Ore. college child abuse reporting law goes into effect

Barran Liebman
Oregon Law Firm

New College & University Child Abuse Reporting Law Takes Effect January 1

 Oregon is one of many states that acted in the wake of the Penn State child abuse tragedy to pass a new child abuse reporting law applicable to all employees of colleges and universities. The new requirements take effect January 1, 2013. Although the law does not appear to require new policies, procedures or training, institutions of higher education would benefit from taking steps to ensure employees are aware of their new legal responsibilities. Those responsibilities are set out in 2012 HB 4016 (now 2012 Oregon Laws, Ch. 92), which amends ORS 419B.005’s list of mandatory child abuse reporters by including all employees of higher education institutions instead of just certain identified categories of employees. Understanding the new responsibilities takes a few steps.

First: Who are the affected employers? Any “higher education institution” means:

  • Any community college. ORS 341.005 defines this as “a public institution operated by a community college district for the purposes of providing courses of study limited to not more than two years’ full-time attendance, with the exception of technical programs in which the curriculum may require more than two years of attendance but less than four years, and designed to meet the needs of a geographical area by providing educational services, including but not limited to career and technical education programs or lower division collegiate programs.”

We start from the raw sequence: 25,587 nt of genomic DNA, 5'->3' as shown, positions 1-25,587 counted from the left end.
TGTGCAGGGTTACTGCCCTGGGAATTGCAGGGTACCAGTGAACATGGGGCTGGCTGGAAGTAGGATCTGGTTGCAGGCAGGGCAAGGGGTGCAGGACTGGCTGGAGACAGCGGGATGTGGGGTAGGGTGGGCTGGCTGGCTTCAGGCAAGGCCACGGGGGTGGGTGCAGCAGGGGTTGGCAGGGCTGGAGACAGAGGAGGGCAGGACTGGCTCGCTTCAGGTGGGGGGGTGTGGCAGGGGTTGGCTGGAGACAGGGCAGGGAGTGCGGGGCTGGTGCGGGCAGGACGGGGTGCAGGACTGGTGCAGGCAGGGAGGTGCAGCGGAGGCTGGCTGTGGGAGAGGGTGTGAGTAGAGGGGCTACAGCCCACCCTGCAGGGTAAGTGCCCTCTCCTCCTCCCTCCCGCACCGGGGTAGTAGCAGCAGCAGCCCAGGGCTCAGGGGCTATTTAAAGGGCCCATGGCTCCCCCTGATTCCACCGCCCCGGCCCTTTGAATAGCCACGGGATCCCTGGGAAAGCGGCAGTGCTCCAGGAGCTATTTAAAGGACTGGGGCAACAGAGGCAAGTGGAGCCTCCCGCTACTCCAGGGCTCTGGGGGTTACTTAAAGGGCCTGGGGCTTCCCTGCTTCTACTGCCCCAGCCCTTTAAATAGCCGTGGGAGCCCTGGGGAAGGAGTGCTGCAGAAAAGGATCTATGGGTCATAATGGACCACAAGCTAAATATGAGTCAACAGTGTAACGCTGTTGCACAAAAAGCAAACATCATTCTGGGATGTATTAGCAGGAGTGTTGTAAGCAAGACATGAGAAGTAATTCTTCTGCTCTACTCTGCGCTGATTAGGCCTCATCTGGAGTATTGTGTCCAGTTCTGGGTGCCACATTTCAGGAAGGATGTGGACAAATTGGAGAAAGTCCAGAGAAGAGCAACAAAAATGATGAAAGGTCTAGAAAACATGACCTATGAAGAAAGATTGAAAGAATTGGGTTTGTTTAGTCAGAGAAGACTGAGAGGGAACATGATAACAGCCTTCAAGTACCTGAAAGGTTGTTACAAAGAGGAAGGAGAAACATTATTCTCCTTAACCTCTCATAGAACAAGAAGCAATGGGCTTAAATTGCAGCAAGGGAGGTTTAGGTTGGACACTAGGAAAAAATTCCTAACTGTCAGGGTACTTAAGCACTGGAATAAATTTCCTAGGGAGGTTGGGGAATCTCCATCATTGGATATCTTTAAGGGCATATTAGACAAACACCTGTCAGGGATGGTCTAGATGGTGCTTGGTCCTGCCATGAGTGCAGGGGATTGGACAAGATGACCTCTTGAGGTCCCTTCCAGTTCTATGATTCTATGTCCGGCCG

• Any public university. ORS 352.002 provides the list: University of Oregon, Oregon State University, Portland State University, Oregon Institute of Technology, Western Oregon University, Southern Oregon University, and Eastern Oregon University.
  • Oregon Health and Science University.
  • Any private institution of higher education located in Oregon.

Second: Which employees are affected?

  • Any “school employee, including an employee of a higher education institution.

Third: What is the reporting duty?

  • Employees of higher education institutions fall within a class that the reporting law calls “public or private officials.” Any such individual must make a report to the Department of Human Services or designee or law enforcement if he/she has reasonable cause to believe that any child with whom he/she comes in contact has suffered abuse, or that a person with whom he/she comes into contact has abused a child.

Fourth: To what degree is this responsibility an individual responsibility?

  • The duty to report is personal to the individual and is in addition to any college or university internal reporting policy.

These are important responsibilities and will be new and confusing for some employees. We recommend that employers in higher education revise any existing reporting policies, put reporting policies in place if they do not have them, and promptly communicate the new responsibilities to all employees through training, notices, newsletters, paycheck enclosure, and/or signage.

We have posted the text of 2012 Oregon Laws, Ch. 92 on our website, along with ORS 419B.005 (which outlines how to make a report). You can download them here:

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